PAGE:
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What I really appreciate about the S-Box system is the way they've considered how the device will look when installed into your kitchen.  Personally I think the standard stainless steel option looks terrific.

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But if you have a beautiful piece of granite or butcher block for your work surface you may not want to the S-Box to "blemish" the surface.  S-Box allows you to hide the lid by using the countertop material as the lid creating an almost invisible installation.

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For complete information on the S-Box line of accessories, visit their website.


Tuesday, February 5, 2013

Design in Neon: The Las Vegas Neon Boneyard

Neon is one of the most enduring symbols of commercial design, and no city on earth features the flicker of electricity running through a tube of argon or neon quite like Las Vegas, Nevada.  Even though neon is not as promenant as it was in the 40's, 50's, and 60's you can still get your fix of mid-century neon in Las Vegas at the Neon Museum and Boneyard.

The Neon Museum "boneyard" is located near the Fremont District of Las Vegas and features hundreds of pieces of historic neon which are only available through a guided tour.  The tour is essential; there's so many pieces crammed into the boneyard that you would no doubt miss something without a guide.  Besides, the guides add so many pieces of information it really brings the boneyard to life.

The boneyard is amazingly well organized.  For a photographer, the place is a dream.  It's as if each piece has been set up for the perfect photograph; the framing, the lighting, even the colour composition is almost Disney-esque.  I lost track of how many pictures I took.  You can check out the best of the lot in the slideshow below.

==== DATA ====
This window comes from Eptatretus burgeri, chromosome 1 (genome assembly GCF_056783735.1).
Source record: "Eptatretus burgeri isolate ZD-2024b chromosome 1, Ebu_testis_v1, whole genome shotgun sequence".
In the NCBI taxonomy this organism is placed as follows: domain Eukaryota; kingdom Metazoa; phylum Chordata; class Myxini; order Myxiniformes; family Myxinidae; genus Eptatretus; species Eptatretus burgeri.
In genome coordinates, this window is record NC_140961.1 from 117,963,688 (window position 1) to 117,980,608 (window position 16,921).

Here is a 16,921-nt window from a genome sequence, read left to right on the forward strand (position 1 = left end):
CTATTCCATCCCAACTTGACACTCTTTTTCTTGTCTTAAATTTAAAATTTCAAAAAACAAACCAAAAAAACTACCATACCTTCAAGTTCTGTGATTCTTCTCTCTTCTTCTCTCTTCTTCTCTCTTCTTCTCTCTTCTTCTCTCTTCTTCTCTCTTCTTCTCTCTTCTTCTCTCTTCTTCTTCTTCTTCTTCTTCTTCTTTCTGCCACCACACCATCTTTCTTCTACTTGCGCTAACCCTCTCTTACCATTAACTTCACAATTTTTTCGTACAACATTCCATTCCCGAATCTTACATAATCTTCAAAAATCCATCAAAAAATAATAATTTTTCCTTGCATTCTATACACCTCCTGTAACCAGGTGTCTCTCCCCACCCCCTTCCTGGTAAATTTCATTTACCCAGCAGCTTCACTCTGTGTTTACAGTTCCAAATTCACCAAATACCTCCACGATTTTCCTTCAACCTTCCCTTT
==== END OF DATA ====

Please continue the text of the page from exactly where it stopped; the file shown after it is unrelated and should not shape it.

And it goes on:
In addition to the exhibits inside the boneyard, the building that houses the offices and reception area of the museum is a piece of Las Vegas history in itself.  It is the original lobby of the La Concha Hotel, and was donated to the Museum in 2005.  The building, designed by American architect Paul Rever Williams, was broken down into 8 pieces and then moved 6 miles from its original location on the Strip to be reassembled at the boneyard.

For your next trip to Las Vegas, take an afternoon and schedule a tour at the Neon Museum (tours are mandatory due to the nature of the exhibits) and make sure you book online.
Get the flash player here: http://www.adobe.com/flashplayer

If the Museum doesn't fit into your schedule, there's another option if you'd like to get a feel for the neon signs from Las Vegas's past. The Downtown Gallery (Fremont Street at Las Vegas Blvd) and the Las Vegas Signs Project (located on Las Vegas Blvd. between Sahara and Washington Street) feature 15 electrified, restored signs installed as public art throughout the downtown area. These signs are available for viewing 24 hours a day, 7 days a week.